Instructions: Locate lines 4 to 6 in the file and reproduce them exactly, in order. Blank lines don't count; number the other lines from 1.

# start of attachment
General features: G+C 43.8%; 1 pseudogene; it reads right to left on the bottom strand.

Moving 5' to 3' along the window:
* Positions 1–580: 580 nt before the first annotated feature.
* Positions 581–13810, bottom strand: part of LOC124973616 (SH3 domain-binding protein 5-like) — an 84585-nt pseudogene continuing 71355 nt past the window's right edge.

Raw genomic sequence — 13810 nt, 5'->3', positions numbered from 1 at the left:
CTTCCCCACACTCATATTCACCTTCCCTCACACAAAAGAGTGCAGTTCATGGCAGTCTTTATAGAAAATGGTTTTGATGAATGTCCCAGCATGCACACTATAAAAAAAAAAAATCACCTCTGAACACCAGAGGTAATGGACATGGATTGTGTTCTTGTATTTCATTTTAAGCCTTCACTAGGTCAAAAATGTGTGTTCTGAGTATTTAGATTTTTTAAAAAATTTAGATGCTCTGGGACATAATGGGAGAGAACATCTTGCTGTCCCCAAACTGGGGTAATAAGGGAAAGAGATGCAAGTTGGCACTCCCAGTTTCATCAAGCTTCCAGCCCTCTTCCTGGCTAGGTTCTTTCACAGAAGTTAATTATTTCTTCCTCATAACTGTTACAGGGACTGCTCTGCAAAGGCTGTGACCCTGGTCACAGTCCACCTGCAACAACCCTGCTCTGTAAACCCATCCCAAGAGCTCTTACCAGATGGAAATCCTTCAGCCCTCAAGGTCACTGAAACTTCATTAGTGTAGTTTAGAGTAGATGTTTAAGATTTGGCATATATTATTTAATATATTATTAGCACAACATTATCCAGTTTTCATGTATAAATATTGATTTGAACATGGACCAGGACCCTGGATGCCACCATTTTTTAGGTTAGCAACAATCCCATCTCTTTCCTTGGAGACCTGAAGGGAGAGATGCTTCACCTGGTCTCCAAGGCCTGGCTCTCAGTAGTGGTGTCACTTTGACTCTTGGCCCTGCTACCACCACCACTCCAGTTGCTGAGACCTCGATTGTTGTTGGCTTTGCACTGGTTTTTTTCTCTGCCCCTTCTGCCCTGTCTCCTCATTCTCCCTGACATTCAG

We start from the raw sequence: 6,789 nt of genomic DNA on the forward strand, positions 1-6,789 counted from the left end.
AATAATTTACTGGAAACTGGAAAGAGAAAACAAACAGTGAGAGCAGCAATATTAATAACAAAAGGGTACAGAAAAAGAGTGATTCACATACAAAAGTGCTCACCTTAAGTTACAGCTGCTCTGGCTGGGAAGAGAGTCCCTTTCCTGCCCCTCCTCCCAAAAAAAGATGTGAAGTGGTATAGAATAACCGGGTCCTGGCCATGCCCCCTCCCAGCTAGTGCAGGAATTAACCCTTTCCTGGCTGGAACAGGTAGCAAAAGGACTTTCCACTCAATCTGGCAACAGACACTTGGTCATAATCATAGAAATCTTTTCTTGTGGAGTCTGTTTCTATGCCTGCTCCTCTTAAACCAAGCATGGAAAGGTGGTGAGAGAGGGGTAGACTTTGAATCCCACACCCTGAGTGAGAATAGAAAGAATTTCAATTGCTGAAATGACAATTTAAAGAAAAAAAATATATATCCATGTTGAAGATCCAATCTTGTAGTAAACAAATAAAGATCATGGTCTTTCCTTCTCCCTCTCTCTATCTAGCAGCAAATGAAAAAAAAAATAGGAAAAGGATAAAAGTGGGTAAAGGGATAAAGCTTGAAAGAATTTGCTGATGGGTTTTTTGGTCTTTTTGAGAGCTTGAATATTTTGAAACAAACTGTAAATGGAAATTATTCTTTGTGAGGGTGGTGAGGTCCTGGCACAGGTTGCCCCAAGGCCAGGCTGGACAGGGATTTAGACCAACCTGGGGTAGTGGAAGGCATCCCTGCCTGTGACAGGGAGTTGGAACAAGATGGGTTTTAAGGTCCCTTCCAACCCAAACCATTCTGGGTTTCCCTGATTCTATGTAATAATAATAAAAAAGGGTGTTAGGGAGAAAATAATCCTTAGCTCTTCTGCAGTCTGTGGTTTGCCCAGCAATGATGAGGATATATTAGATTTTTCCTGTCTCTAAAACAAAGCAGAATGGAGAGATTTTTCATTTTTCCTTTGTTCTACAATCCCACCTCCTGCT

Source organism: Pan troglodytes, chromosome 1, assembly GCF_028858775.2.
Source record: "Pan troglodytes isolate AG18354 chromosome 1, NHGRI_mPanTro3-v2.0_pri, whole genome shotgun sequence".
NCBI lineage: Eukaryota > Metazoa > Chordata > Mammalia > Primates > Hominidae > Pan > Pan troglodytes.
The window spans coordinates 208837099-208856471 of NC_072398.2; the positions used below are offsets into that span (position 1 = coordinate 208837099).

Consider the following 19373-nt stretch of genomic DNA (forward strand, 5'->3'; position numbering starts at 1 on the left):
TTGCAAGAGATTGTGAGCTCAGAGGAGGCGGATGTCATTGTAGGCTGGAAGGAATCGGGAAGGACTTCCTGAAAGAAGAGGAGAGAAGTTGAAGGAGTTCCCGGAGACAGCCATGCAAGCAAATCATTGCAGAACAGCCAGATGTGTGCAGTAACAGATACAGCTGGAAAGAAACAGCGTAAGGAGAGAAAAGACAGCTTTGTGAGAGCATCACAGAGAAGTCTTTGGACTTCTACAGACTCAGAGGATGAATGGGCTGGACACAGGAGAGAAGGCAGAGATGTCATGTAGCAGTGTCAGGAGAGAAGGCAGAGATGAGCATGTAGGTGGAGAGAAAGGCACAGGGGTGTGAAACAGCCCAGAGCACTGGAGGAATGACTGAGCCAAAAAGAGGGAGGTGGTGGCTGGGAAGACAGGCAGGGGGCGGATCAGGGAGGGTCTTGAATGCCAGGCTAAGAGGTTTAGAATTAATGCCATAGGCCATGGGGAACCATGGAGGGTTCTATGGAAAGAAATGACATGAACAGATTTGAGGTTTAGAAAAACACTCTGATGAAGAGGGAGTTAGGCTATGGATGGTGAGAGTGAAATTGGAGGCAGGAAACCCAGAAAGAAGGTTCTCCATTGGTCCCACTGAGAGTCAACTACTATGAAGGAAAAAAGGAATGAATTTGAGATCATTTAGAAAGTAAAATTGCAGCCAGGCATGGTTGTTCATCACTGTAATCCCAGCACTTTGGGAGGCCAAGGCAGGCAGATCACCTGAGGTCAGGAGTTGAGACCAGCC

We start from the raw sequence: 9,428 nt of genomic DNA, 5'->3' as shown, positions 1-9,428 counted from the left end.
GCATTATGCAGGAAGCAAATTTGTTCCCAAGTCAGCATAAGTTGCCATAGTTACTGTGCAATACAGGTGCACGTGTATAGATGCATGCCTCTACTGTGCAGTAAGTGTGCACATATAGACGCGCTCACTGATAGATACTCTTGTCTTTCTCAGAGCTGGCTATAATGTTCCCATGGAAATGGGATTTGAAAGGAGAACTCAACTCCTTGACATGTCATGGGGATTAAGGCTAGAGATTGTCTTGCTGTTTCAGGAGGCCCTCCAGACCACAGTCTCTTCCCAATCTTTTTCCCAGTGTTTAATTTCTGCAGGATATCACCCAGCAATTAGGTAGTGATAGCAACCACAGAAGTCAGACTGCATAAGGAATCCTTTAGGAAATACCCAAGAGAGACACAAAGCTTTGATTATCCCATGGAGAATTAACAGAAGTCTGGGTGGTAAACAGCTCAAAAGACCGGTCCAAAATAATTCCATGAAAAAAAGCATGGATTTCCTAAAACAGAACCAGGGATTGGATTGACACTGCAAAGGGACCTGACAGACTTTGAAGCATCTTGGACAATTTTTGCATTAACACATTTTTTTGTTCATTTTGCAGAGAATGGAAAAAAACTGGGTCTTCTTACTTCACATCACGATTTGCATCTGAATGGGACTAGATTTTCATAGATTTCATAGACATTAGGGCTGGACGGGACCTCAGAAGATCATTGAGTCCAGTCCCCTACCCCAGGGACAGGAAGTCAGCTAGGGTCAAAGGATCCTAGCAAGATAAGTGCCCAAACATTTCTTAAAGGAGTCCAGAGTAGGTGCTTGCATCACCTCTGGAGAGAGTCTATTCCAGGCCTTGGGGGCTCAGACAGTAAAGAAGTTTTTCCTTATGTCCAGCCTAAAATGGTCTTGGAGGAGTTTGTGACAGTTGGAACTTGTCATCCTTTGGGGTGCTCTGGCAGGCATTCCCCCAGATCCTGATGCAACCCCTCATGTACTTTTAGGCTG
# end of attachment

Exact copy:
* Positions 581–13810, bottom strand: part of LOC124973616 (SH3 domain-binding protein 5-like) — an 84585-nt pseudogene continuing 71355 nt past the window's right edge.

Raw genomic sequence — 13810 nt, 5'->3', positions numbered from 1 at the left:
CTTCCCCACACTCATATTCACCTTCCCTCACACAAAAGAGTGCAGTTCATGGCAGTCTTTATAGAAAATGGTTTTGATGAATGTCCCAGCATGCACACTATAAAAAAAAAAAATCACCTCTGAACACCAGAGGTAATGGACATGGATTGTGTTCTTGTATTTCATTTTAAGCCTTCACTAGGTCAAAAATGTGTGTTCTGAGTATTTAGATTTTTTAAAAAATTTAGATGCTCTGGGACATAATGGGAGAGAACATCTTGCTGTCCCCAAACTGGGGTAATAAGGGAAAGAGATGCAAGTTGGCACTCCCAGTTTCATCAAGCTTCCAGCCCTCTTCCTGGCTAGGTTCTTTCACAGAAGTTAATTATTTCTTCCTCATAACTGTTACAGGGACTGCTCTGCAAAGGCTGTGACCCTGGTCACAGTCCACCTGCAACAACCCTGCTCTGTAAACCCATCCCAAGAGCTCTTACCAGATGGAAATCCTTCAGCCCTCAAGGTCACTGAAACTTCATTAGTGTAGTTTAGAGTAGATGTTTAAGATTTGGCATATATTATTTAATATATTATTAGCACAACATTATCCAGTTTTCATGTATAAATATTGATTTGAACATGGACCAGGACCCTGGATGCCACCATTTTTTAGGTTAGCAACAATCCCATCTCTTTCCTTGGAGACCTGAAGGGAGAGATGCTTCACCTGGTCTCCAAGGCCTGGCTCTCAGTAGTGGTGTCACTTTGACTCTTGGCCCTGCTACCACCACCACTCCAGTTGCTGAGACCTCGATTGTTGTTGGCTTTGCACTGGTTTTTTTCTCTGCCCCTTCTGCCCTGTCTCCTCATTCTCCCTGACATTCAG